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Discussion Starter · #1 ·
Ok fellow Wingers, this may be a stupid question but here goes. In my owners manual the maint. schedule only goes to 24,000 miles. After you pass that mileage, do you start over and do whats listed every 4,000 miles? I am at 63,000. It looks like they have it broken up into 4,000 mile sections.

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Ok fellow Wingers, this may be a stupid question but here goes. In my owners manual the maint. schedule only goes to 24,000 miles. After you pass that mileage, do you start over and do whats listed every 4,000 miles? I am at 63,000. It looks like they have it broken up into 4,000 mile sections.

Thanks
They weren't suppose to go more than 24,000 miles!:ROFL::ROFL:

Yes, just start over at 4k intervals.
 

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Junior Grue
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They weren't suppose to go more than 24,000 miles!:ROFL::ROFL:
And they weren't suppose to last 30+ years.:shock:
You were suppose to buy a new one every three to five years.

It seems no one reads the fine (micro) print in the original sales contract.:lash:
 

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Next year, my gl1000 is going to be older than me!! Wait a minute, that doesn't sound right....
 

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It aint rocket science
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Time is another consideration, some guys ride 3k miles per year and think that replacement is not necessary.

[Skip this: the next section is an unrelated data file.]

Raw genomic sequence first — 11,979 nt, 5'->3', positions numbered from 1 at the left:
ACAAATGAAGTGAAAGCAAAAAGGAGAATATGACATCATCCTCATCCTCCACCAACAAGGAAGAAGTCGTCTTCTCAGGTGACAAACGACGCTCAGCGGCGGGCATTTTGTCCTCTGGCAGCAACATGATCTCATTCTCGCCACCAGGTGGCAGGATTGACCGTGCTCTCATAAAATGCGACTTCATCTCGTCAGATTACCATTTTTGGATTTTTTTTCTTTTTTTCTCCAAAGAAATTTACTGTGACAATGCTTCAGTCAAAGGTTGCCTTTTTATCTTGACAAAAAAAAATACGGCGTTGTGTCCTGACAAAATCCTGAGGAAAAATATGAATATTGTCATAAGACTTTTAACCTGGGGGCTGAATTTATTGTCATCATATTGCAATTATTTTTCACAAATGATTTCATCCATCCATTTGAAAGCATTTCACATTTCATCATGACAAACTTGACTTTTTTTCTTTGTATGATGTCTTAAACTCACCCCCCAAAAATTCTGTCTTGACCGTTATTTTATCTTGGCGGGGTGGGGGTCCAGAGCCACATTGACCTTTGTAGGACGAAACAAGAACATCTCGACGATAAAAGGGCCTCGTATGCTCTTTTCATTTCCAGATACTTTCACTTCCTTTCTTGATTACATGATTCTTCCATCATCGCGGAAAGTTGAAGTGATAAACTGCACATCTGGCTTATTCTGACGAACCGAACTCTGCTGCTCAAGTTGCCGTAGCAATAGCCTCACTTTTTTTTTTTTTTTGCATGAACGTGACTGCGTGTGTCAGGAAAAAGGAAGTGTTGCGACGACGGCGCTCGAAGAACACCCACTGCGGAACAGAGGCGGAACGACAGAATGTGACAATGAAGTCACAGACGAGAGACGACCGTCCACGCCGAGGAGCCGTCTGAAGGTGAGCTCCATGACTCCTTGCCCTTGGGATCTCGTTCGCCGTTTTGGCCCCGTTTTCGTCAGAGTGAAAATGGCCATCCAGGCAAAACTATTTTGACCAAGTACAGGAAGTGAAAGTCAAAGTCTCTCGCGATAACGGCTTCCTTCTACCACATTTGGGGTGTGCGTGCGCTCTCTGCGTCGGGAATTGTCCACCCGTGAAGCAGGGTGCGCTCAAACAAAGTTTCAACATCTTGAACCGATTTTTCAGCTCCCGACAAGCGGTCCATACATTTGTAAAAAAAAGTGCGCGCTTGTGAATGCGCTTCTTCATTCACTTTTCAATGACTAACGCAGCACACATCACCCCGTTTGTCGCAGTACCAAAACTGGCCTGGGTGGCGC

Eight years later they wonder why their carbs are plugged up with whats left of a fuel filter or any other type of filter in the machine.:)
 

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Alot to me depends on how much you actually ride your bike. I normally only change the oil every 3000 miles and ride. But I ride ALOT. Then for fun, you can change filters, and little things. If you don't ride as much the filters might get clogged up more and the carbs can develp deposits from sitting, requiring more work. One old guy on the forum told me once to put gas in, keep oil changed, and ride it like you stole it. Trying not to let him down!:ROFL::bow:
 

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Wait a minute!
You don't have to do maintenance past 24,000 miles. That's where the book stops and that's where the work stops.
Why put yourself through the math?
 

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Yes, for the most prt you can repeat stuff from that point on (past 24k). Many people will have their own schedules for their own reasons. For example:
Annually (regardless of mileage)- Oil gets done 3 or 4 times, clean the air filter, inspect the cruise/pre filters and replace them evry 2-3 years, drain/refill rear end, flush hydraulic fluids, remove wheel and grease drive splines. Also now I grease the brake slider pins after my issue a couple years ago. Every two years I do the above and replace the plugs, check carb sync, drain coolant. Fork oil? I will probably do it every few years (some say annually). Belts? Did them at 89k so I am good for at leats 75 more k.
I am sure I forgot a few things, but I am only 1/2 way through my coffee...
Brake pads as needed- if they are getting close I will be easy on them if it is safe until the next annual maint period (this week for me)
 

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Discussion Starter · #10 ·